No reshuffle if Assembly still at loggerheads

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No reshuffle if Assembly still at loggerheads


Kim Jin-pyo

Rep. Kim Jin-pyo, a senior leader of the ruling party who is rumored to be the next prime minister, said a reshuffle will only be possible after the political standstill in the National Assembly is resolved.

“Only after visible progress is made between the ruling and opposition parties to vote on the fast-tracked bills, can we start a substantial consideration to change the prime minister,” Kim, a four-term lawmaker of the Democratic Party (DP), said Friday morning. “Until then, the Blue House will consider multiple candidates with multiple possibilities of announcement timing.”

Rumors have been widespread in the political arena that President Moon Jae-in will name Kim as the new prime minister as current Prime Minister Lee Nak-yon will return to the DP to prepare for the next year’s general election.

While the president announced Choo Mi-ae, former chairwoman of the DP, as the new justice minister on Thursday, no announcement was made about the new prime minister.

Kim, 72, is considered the most likely candidate to succeed Lee because of his ample experience as a public servant and politician. He was a veteran public servant who specialized in financial policy and was the minister of government policy coordination during the Kim Dae-jung administration.

He served as deputy prime minister twice in the Roh Moo-hyun administration. From 2003 until 2004, he was the finance minister and deputy prime minister for economy and served as the education minister and deputy prime minister for society from 2005 until 2006.

Since 2004, he has won four consecutive terms in Suwon, Gyeonggi.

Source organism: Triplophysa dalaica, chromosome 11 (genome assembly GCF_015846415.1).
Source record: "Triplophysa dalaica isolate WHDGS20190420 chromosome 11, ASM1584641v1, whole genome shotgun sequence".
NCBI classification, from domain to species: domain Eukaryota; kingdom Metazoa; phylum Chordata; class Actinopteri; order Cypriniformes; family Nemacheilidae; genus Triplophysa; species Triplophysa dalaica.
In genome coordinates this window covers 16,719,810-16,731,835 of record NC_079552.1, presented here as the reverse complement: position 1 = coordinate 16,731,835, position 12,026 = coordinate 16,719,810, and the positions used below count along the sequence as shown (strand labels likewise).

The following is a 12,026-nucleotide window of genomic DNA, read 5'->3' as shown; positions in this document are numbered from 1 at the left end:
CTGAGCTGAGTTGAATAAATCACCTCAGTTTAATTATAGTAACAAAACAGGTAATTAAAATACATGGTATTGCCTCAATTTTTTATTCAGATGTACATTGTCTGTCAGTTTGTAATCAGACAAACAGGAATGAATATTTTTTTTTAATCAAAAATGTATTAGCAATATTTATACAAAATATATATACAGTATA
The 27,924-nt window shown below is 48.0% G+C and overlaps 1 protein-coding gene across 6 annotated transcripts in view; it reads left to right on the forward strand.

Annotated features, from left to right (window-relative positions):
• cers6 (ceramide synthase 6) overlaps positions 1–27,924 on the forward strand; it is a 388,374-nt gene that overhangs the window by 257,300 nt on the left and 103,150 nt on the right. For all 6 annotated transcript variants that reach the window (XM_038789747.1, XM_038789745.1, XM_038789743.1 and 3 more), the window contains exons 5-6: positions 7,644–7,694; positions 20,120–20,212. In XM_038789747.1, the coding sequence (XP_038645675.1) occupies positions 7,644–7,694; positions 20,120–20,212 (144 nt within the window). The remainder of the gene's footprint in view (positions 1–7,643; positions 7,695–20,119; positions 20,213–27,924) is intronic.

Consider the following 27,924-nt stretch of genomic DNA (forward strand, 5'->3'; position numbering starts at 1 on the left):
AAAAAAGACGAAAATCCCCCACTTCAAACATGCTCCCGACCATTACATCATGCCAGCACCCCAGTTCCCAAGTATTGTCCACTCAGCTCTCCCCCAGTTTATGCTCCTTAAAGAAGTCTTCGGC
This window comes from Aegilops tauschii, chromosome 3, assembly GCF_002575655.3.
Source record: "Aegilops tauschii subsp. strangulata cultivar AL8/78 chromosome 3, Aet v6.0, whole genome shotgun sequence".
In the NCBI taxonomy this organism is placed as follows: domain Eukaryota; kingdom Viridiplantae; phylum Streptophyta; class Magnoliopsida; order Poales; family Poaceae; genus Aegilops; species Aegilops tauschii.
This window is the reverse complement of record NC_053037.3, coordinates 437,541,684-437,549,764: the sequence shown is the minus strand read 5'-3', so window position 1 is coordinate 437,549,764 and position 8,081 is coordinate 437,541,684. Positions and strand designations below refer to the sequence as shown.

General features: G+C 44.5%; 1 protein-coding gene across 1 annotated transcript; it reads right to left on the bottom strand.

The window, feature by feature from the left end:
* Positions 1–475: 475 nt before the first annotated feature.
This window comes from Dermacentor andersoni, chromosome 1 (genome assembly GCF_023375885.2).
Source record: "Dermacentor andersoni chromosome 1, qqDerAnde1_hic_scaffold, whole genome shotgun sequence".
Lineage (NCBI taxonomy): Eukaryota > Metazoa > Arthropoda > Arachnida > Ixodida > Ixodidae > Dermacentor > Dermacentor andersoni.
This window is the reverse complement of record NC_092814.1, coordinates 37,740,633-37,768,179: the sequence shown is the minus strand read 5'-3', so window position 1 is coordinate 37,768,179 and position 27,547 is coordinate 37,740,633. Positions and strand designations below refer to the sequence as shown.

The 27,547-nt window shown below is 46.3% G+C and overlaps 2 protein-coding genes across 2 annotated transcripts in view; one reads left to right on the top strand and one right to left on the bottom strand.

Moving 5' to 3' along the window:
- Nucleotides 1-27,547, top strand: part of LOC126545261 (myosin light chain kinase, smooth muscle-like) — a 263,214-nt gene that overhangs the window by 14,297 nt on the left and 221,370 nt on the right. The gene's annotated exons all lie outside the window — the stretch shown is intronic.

After Lee expressed his intention to step down last month, the Blue House reportedly vetted Kim as the exclusive candidate.

“Right now, uncertainty is extremely high in the National Assembly over several fast-tracked bills and the budget bill,” Kim said Friday. “Negotiations on the election law revision bill will in particular require more time.

“Adding a new uncertainty to the political deadlock is undesirable,” Kim said. “Appointing a prime minister requires a majority vote of the National Assembly after a confirmation hearing.”

Kim, however, dismissed the speculation that Moon has decided to delay the announcement of the new prime minister because progressive civic groups protested his nomination by labeling him too conservative. “I have always been at the center of various economic reform measures pushed forward by the government,” he said.

“I completed the system of real-name financial transactions when I was working for the government,” he said. “I also worked on the real-name registration system of real estate properties and increased inheritance and gift tax rates. In the Kim Dae-jung administration, I worked on conglomerate reforms and restructured financial institutions and the financial system.”

While stressing that the Korean economy requires massive financial innovation for the nation to become a more advanced country, Kim said he will no longer answer any questions linked to the prime minister nomination. “I am doing my best to not cross the line,” he said.

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